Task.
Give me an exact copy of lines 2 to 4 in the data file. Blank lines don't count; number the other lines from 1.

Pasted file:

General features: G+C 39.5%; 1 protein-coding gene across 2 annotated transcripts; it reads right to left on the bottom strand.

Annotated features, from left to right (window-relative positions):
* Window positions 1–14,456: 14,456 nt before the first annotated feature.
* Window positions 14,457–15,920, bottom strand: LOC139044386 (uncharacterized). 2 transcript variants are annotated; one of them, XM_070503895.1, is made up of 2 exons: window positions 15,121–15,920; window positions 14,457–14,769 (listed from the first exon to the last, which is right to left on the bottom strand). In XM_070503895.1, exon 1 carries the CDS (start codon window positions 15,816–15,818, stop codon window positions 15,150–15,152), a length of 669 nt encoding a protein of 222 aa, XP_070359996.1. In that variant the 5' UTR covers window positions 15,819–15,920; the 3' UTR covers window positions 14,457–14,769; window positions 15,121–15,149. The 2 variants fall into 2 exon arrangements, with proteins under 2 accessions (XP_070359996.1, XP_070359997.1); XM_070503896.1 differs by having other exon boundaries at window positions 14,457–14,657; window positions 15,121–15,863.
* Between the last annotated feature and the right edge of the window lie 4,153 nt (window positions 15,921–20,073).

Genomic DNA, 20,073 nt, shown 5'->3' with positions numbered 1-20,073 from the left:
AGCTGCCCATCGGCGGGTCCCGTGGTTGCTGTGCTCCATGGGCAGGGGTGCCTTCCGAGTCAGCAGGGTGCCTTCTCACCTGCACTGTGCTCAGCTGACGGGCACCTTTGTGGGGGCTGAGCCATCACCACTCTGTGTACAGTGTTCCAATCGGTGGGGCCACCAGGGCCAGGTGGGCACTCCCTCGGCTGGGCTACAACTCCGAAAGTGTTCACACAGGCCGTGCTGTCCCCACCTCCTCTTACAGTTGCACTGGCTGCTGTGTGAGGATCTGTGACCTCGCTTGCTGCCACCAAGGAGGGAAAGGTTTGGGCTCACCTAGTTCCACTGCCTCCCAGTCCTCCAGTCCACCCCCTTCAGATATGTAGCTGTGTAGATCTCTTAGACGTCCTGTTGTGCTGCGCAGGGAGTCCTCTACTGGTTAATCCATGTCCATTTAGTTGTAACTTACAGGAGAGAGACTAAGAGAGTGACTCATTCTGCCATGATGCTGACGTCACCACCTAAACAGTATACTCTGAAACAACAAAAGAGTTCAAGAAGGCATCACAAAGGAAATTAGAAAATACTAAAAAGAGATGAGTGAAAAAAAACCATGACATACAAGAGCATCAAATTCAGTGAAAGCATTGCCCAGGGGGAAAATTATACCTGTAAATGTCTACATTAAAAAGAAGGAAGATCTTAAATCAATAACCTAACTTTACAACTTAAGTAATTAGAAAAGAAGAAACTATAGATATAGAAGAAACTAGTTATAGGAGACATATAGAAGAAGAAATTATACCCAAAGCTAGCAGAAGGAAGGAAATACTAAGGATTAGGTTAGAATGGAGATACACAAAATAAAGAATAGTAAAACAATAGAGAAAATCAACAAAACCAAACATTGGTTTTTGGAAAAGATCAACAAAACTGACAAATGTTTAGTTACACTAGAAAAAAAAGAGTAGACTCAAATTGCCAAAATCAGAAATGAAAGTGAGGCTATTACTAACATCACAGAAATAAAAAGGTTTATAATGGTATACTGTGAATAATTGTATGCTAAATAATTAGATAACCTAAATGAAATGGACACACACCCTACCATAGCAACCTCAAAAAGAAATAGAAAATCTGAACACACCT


Annotated features, from left to right (window-relative positions):
* Window positions 1–14,456: 14,456 nt before the first annotated feature.
* Window positions 14,457–15,920, bottom strand: LOC139044386 (uncharacterized). 2 transcript variants are annotated; one of them, XM_070503895.1, is made up of 2 exons: window positions 15,121–15,920; window positions 14,457–14,769 (listed from the first exon to the last, which is right to left on the bottom strand). In XM_070503895.1, exon 1 carries the CDS (start codon window positions 15,816–15,818, stop codon window positions 15,150–15,152), a length of 669 nt encoding a protein of 222 aa, XP_070359996.1. In that variant the 5' UTR covers window positions 15,819–15,920; the 3' UTR covers window positions 14,457–14,769; window positions 15,121–15,149. The 2 variants fall into 2 exon arrangements, with proteins under 2 accessions (XP_070359996.1, XP_070359997.1); XM_070503896.1 differs by having other exon boundaries at window positions 14,457–14,657; window positions 15,121–15,863.